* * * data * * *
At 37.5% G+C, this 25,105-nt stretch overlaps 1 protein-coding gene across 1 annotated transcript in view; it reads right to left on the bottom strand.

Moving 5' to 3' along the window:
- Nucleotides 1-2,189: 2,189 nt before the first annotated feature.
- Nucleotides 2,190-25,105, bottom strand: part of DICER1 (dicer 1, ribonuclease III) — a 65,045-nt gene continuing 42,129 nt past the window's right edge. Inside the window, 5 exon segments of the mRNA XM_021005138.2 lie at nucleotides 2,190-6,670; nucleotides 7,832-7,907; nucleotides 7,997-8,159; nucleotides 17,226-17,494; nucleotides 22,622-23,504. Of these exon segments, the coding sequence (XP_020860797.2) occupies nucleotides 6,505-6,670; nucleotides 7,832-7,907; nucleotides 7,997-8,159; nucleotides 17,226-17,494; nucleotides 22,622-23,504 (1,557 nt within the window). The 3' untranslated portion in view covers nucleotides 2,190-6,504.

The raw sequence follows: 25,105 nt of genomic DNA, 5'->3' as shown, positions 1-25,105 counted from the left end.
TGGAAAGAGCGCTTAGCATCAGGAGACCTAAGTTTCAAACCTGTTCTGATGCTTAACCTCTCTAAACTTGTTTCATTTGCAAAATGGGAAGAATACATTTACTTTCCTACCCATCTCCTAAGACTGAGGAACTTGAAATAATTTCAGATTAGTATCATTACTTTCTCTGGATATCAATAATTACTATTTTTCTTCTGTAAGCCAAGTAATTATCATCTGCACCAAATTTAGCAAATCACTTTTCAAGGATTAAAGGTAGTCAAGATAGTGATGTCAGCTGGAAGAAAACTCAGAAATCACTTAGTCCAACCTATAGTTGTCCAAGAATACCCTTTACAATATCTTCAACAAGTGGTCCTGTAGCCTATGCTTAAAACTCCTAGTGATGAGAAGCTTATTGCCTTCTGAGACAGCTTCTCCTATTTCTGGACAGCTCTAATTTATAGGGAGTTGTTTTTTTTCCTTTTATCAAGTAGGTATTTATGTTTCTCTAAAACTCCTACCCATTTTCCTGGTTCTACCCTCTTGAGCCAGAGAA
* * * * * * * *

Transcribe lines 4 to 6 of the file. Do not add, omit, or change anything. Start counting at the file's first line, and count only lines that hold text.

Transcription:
- Nucleotides 2,190-25,105, bottom strand: part of DICER1 (dicer 1, ribonuclease III) — a 65,045-nt gene continuing 42,129 nt past the window's right edge. Inside the window, 5 exon segments of the mRNA XM_021005138.2 lie at nucleotides 2,190-6,670; nucleotides 7,832-7,907; nucleotides 7,997-8,159; nucleotides 17,226-17,494; nucleotides 22,622-23,504. Of these exon segments, the coding sequence (XP_020860797.2) occupies nucleotides 6,505-6,670; nucleotides 7,832-7,907; nucleotides 7,997-8,159; nucleotides 17,226-17,494; nucleotides 22,622-23,504 (1,557 nt within the window). The 3' untranslated portion in view covers nucleotides 2,190-6,504.

The raw sequence follows: 25,105 nt of genomic DNA, 5'->3' as shown, positions 1-25,105 counted from the left end.
TGGAAAGAGCGCTTAGCATCAGGAGACCTAAGTTTCAAACCTGTTCTGATGCTTAACCTCTCTAAACTTGTTTCATTTGCAAAATGGGAAGAATACATTTACTTTCCTACCCATCTCCTAAGACTGAGGAACTTGAAATAATTTCAGATTAGTATCATTACTTTCTCTGGATATCAATAATTACTATTTTTCTTCTGTAAGCCAAGTAATTATCATCTGCACCAAATTTAGCAAATCACTTTTCAAGGATTAAAGGTAGTCAAGATAGTGATGTCAGCTGGAAGAAAACTCAGAAATCACTTAGTCCAACCTATAGTTGTCCAAGAATACCCTTTACAATATCTTCAACAAGTGGTCCTGTAGCCTATGCTTAAAACTCCTAGTGATGAGAAGCTTATTGCCTTCTGAGACAGCTTCTCCTATTTCTGGACAGCTCTAATTTATAGGGAGTTGTTTTTTTTCCTTTTATCAAGTAGGTATTTATGTTTCTCTAAAACTCCTACCCATTTTCCTGGTTCTACCCTCTTGAGCCAGAGAA